|From:||Skiag Bridge (NC234243)|
|To:||Laxford Bridge (NC235467)|
|Length:||23.2 miles (37.3 km)|
|Meets:||A837, B869, A838|
|Route outline (key)|
The A894 begins at Skiag Bridge, just north of Inchnadamph on the A837. This is a geologically confused area, where the Moine Thrust has thrown up all kinds of rock in a contorted jumble. It is one of very few regions of the Highlands to have caves (formed in the Durness Limestone strata). It then heads north, crossing the Kylesku Bridge to terminate on the A838 at a TOTSO junction at Laxford Bridge.
Skiag Bridge - Kylesku Bridge
The route starts at a simple T-junction next to Skiag Bridge on the shores of Loch Assynt. From Skiag Bridge, the road climbs up steeply alongside the Skiag Burn (Allt na Sgiathaig) to a height of over 260 metres, before descending all the way back down to sea level near the small settlement of Unapool. For most of this section, the massive bulk of Quinag dominates the western aspect; from near the start of the descent, a path leads eastwards to Eas a' Chual Aluinn, the highest unbroken waterfall in Britain. The path starts at a car park at the top of a steep descent around a near-hairpin bend. Lower down, the B869 heads its narrow, winding and hilly way westwards to Nedd and eventually Lochinver.
Continuing on, the road descends to the shore of Loch Glencoul just before it meets Loch Glendhu. The small village of Unapool is scattered along the side of the road before it climbs across a low hill to Kylesku, A road forks right taking the old alignment of the A894 through the village to the old ferry slipway. The main road now climbs to the Kylesku Bridge, which crosses west of the confluence of Lochs Gleann Dubh and Glencoul. Kylesku bridge is a reinforced concrete box-girder construction, and opened to traffic in August 1984, replacing the former ferry service. It now provides an all-weather crossing that avoids a 100-mile detour via Lairg - one of the most significant bridges in the UK.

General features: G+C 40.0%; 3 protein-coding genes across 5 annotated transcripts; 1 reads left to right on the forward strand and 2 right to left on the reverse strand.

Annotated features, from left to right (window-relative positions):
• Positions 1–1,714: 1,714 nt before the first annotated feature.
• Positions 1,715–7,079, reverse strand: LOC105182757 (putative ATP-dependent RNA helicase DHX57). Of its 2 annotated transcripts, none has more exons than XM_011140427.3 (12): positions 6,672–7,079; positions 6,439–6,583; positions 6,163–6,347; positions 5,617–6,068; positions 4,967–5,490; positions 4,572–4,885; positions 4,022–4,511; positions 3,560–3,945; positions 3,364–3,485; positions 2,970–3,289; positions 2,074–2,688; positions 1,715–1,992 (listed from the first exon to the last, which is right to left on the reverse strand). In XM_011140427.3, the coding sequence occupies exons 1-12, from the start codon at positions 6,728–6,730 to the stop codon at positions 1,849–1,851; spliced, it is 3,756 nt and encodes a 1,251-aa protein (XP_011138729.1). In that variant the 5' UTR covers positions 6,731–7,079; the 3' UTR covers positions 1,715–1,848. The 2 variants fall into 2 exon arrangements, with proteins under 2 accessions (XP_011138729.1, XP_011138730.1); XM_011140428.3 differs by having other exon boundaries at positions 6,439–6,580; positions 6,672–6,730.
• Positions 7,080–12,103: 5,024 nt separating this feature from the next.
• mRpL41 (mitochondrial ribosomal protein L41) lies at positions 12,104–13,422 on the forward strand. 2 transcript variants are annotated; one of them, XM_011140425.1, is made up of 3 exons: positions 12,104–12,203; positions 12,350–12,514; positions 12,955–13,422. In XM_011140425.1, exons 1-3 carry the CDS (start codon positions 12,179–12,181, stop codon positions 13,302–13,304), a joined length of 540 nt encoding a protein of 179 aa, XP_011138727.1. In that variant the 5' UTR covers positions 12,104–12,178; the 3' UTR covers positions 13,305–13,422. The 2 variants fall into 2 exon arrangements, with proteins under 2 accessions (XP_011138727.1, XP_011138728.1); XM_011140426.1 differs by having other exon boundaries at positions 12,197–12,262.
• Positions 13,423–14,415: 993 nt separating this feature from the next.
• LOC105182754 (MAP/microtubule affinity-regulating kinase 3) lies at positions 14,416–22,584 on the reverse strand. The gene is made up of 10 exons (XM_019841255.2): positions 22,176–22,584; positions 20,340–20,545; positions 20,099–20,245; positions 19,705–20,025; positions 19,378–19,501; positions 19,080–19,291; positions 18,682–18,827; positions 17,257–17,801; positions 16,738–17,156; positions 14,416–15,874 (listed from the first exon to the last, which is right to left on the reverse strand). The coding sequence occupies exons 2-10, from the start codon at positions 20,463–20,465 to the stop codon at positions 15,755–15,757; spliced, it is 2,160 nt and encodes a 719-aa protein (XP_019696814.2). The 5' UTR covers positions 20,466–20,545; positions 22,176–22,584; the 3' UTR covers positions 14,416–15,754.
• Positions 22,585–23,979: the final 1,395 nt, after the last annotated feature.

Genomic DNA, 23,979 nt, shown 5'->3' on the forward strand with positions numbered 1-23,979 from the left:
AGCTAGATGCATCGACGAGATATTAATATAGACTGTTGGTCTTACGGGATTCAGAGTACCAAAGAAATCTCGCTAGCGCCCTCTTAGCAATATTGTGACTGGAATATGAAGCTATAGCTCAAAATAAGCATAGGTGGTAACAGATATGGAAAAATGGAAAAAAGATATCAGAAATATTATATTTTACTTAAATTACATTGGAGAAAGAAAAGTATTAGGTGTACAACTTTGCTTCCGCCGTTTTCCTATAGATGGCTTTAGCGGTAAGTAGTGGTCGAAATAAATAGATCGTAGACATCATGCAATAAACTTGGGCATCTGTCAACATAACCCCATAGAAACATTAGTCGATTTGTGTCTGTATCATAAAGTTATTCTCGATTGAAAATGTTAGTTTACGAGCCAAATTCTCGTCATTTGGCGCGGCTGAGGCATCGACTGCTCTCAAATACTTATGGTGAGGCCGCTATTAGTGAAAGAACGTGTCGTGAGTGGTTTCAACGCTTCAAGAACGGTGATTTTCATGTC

Kylesku Bridge - Laxford Bridge
The bridge crosses to a rocky island, with a car park and viewpoint on its summit, from where the road drops steadily across a high causeway to the mainland once more. At the top of another hill, a right turn is again the old A894, climbing up from the northern ferry slipway at Kylestrome, almost a mile distant. Today this old road is a private estate road, but a car park at the start allows us to walk down if we wish!
Just up the next hill from Kylestrome is a large layby and viewpoint - a great vantage point for the bridge and the hills of Assynt. Beyond here, the road takes an improved course through forestry to Duartmore. Here, the old road forks right to the old Duartmore Bridge, while the new road opened in 1979 straightlines a formerly meandering course across a new bridge and up a hill to rejoin the old alignment. However, less than a mile further on the old road forks left to Duartbeg, while the new road again straightlines through a deep rock-cut cutting. These two new alignments take nearly a mile off the length of the A894!
Passing around Badcall Bay, the road weaves its way across the undulating landscape to Scourie, a typically scattered Highland coastal village. The road loops right around through the village, even though a mile-long bypass could have taken another 2 miles off the route! Beyond the village the A894 turns inland up Glen Scourie, passing dramatically alongside Loch a' Bhadaidh Daraich, then over some bleak and barren moorland. This section is fairly straight, albeit still undulating, except for a large lop around the small Loch a' Bagh Ghainmhich which sits annoyingly in the way of the road! At the loch, a side road turns off to Tarbet, the ferry point for Handa Island. The road returns to the coast near Badnabay, a tiny settlement which has been bypassed (on the seaward side). Indeed, there are several laybys showing the old road alignment, and in a couple of places the old road runs alongside the new. Another mile or so leads to the end of the road at Laxford Bridge, with the A894 curving around to run into the A838 as it continues the route north across the single-track bridge. The other arm of the A838 has to TOTSO at a wide, lightly trafficked T-junction.